Meet us in the Fun Magic Club Room right after school for a look at the ridiculously fun Magical Sempai!
It’s all fun and games until someone loses their lunch, and when the previously anonymous, newly christened Assistant (voiced by Aoi Ichikawa), an ordinary high school student in search of extracurricular activities, wanders into the “Fun Magic Club Room” (actually an unused room adjacent to the high school chemistry lab), he meets Sempai (voiced by Kaede Hondo), a buxom young lady obsessed with the craft of illusion and sleight of hand. Sempai puts on a show of badly mangled stage magic for her audience of one, throws up out of sheer nervousness, and arbitrarily decides that Assistant is her new on-stage and off-stage helper, so the two of them embark on an impromptu journey through the mystic performing arts. Alakazam! Abracadabra! It’s Magical Sempai, a 2019 TV anime based on the humorous and raunchy four-panel seinen manga by Azu.
Now You See It…
Directed by Fumiaki Usui and featuring animation production by Liden Films, Magical Sempai is a show with two recurring gags: (1) Although she is actually quite talented and hard working when it comes to the craft of prestidigitation, Sempai suffers from crippling stage fright, and she always screws up when she performs in front of an audience. (2) Horniness ensues. At first, I wasn’t convinced that either gag would have the legs to last for the length of a short format anime episode (each episode of Magical Sempai is a brisk 12 minutes long), much less an entire anime season, but after only a single episode, the rapid-fire comic timing of Magical Sempai bedazzled me, and I was hooked.
When the writing, the pacing, the animation, and the voice acting are firing on all cylinders, Magical Sempai is a hilarious little show, combining slapstick, bawdy humor, understatement, and over-exaggeration in a recipe for explosive laughs. The friction between Sempai and Assistant is the primary source for most of the comedy. Assistant is required by his high school curriculum to join an after-school club, but he’d rather just relax and play video games on his portable game console as a club member in name only. Sempai, on the other hand, is obsessed with rebuilding the “Fun Magic Club,” which has dwindled down to just her after the previous batch of club members graduated. She’ll stop at nothing to rope the indifferent Assistant into the “Fun Magic Club,” but—aside from eye candy—she has very little to offer. Sempai is also bossy, domineering, and overconfident, so hilarity results when it’s revealed that Assistant has a natural knack for stage magic and none of Sempai’s hang-ups about performing in front of a crowd.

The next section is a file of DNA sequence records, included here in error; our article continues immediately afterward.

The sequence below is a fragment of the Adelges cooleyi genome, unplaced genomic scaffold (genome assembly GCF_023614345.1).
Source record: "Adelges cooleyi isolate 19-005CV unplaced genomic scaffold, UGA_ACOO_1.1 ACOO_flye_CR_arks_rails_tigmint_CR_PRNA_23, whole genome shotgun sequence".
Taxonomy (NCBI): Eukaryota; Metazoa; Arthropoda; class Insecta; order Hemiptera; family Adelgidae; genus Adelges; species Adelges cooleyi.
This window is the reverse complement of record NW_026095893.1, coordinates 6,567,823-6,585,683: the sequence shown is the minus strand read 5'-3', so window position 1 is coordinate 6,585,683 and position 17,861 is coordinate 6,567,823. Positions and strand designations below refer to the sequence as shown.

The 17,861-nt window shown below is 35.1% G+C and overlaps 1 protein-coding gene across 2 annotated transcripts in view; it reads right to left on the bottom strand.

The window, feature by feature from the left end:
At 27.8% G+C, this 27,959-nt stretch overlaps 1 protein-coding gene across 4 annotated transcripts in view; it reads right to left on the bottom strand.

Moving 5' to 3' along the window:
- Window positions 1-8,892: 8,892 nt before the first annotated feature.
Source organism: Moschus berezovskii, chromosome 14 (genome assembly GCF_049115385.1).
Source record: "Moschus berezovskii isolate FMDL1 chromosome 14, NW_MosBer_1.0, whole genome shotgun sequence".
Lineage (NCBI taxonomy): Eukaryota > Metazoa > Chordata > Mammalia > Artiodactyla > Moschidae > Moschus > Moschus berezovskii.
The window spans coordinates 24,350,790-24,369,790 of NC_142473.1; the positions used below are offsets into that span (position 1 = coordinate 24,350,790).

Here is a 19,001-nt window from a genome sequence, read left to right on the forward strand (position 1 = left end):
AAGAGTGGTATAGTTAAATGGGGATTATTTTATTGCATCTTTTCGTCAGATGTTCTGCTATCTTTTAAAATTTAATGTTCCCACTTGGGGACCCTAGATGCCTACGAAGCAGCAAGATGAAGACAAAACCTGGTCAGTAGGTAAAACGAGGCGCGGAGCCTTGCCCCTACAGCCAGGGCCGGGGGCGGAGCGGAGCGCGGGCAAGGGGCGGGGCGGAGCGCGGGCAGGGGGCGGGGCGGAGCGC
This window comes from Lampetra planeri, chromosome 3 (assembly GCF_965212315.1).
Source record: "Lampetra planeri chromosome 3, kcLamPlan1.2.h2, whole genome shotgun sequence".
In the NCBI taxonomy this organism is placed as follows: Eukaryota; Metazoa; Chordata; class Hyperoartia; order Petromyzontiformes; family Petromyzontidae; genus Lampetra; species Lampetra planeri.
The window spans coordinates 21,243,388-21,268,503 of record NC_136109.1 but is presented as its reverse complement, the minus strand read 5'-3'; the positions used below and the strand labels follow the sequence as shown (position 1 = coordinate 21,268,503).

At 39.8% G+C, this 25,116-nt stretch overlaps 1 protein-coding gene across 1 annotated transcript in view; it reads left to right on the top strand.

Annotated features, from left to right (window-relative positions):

The fundamentally antagonistic relationship between Sempai and Assistant also leads to some pretty amusing sight gags. For example, in one scene after Sempai annoys Assistant beyond all reason, he refuses to help her escape from a locked box trick. Assistant’s refusal acts as the punchline for that scene, but the very next scene features a nonchalant shot where the camera tracks across the trick escape box, which now features bent and broken hinges and the lid laying at a weird angle, implying that Sempai kicked her way out between scenes. Later, Assistant attempts to help Sempai overcome her stage-fright with a breakneck series of increasingly audience-like test subjects: a cicada husk, a live cicada, a scarecrow balloon, a ceiling tile with a stain in the shape of a vaguely human face, etc. The joke zips by fast and just keeps on going, and Magical Sempai peaks with this style of humor.